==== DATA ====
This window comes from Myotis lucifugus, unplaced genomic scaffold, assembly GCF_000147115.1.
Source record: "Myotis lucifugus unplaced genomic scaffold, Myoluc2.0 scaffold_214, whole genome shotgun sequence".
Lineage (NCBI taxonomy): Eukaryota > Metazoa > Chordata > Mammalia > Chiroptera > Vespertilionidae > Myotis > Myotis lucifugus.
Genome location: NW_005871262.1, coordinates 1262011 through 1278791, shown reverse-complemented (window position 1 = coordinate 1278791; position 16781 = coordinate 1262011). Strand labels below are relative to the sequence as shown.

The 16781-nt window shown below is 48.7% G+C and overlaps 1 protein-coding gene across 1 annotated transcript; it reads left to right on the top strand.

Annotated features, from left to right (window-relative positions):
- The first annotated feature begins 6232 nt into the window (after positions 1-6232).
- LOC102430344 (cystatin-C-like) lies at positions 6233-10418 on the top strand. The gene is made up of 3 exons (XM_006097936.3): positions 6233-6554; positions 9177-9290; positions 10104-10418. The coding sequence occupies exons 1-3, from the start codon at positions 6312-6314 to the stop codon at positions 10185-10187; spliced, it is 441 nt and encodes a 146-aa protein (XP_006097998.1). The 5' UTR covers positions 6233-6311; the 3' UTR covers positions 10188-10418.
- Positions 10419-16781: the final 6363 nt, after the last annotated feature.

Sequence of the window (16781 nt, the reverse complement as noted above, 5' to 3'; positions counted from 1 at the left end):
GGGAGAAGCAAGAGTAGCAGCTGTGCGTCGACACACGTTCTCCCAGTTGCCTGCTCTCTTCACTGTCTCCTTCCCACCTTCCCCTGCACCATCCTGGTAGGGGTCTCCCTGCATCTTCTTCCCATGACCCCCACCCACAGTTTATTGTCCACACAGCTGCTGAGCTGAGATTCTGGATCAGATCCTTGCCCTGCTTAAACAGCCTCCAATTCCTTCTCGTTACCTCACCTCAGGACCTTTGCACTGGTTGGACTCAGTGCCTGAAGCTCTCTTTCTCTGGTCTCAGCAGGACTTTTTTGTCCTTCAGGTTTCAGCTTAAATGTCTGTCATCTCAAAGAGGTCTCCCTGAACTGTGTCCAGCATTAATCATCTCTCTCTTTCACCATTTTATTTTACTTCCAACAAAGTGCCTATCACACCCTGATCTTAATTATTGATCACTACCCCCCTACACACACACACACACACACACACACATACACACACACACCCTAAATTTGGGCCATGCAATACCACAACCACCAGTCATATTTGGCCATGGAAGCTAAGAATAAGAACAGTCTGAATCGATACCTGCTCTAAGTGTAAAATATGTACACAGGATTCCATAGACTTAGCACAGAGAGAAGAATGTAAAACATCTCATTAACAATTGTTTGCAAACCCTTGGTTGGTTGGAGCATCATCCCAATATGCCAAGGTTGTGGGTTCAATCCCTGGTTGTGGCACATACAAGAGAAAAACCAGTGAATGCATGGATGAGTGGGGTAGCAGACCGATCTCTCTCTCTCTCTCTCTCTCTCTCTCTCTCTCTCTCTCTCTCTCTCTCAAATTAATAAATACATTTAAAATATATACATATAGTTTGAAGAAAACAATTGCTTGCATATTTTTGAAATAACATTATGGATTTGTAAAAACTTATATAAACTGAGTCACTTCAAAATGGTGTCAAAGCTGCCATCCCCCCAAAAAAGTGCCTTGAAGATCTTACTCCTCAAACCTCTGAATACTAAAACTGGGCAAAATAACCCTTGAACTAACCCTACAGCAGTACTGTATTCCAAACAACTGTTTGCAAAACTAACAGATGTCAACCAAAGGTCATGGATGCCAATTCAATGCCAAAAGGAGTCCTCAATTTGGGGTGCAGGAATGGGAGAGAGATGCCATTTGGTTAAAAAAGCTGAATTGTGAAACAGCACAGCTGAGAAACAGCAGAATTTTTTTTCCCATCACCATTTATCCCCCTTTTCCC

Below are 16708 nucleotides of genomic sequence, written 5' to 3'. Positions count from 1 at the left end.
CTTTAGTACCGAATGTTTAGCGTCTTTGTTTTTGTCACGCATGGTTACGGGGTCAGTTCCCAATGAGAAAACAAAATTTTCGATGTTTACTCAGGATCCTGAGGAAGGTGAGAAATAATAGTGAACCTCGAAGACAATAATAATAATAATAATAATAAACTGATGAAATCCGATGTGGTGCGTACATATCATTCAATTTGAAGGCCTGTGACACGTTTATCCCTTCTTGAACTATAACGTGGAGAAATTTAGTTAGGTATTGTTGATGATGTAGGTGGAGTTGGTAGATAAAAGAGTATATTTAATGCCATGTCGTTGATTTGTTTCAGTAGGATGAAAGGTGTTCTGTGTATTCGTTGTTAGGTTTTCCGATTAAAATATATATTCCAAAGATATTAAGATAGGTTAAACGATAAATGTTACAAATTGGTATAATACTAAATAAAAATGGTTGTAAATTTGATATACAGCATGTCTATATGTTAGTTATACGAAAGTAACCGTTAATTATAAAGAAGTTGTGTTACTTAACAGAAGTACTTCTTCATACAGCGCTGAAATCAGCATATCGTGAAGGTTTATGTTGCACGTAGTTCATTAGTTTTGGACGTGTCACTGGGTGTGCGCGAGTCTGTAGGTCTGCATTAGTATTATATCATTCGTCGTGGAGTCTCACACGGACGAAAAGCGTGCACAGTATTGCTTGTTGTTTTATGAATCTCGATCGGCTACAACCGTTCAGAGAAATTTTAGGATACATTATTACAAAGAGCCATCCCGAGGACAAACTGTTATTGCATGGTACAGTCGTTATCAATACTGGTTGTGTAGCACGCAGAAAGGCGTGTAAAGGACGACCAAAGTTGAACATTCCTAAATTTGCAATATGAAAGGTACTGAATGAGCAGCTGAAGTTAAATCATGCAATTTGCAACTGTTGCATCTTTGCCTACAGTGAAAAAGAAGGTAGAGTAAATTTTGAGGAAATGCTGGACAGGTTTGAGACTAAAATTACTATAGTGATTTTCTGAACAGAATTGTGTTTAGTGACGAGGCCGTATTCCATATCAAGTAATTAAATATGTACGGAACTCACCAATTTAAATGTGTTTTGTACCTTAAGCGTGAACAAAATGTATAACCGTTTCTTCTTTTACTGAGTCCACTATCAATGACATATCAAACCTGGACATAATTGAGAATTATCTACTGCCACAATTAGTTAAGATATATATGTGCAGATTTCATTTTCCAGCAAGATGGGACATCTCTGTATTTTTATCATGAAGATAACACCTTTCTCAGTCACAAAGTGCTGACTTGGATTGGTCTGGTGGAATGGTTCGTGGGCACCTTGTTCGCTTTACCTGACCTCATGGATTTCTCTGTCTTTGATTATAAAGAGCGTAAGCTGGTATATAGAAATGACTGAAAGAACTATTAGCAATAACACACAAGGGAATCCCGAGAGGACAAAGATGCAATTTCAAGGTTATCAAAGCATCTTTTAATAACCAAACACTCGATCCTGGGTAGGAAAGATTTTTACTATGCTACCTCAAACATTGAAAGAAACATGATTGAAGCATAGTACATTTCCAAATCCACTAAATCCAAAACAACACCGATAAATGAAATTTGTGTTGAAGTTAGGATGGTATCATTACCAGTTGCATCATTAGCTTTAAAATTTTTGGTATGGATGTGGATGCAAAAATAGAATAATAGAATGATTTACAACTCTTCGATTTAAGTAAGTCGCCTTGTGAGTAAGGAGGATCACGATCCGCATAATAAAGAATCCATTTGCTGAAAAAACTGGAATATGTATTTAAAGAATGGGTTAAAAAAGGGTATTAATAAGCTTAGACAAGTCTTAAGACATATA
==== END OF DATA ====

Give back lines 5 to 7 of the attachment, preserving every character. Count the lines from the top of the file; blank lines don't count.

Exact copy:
The 16781-nt window shown below is 48.7% G+C and overlaps 1 protein-coding gene across 1 annotated transcript; it reads left to right on the top strand.

Annotated features, from left to right (window-relative positions):
- The first annotated feature begins 6232 nt into the window (after positions 1-6232).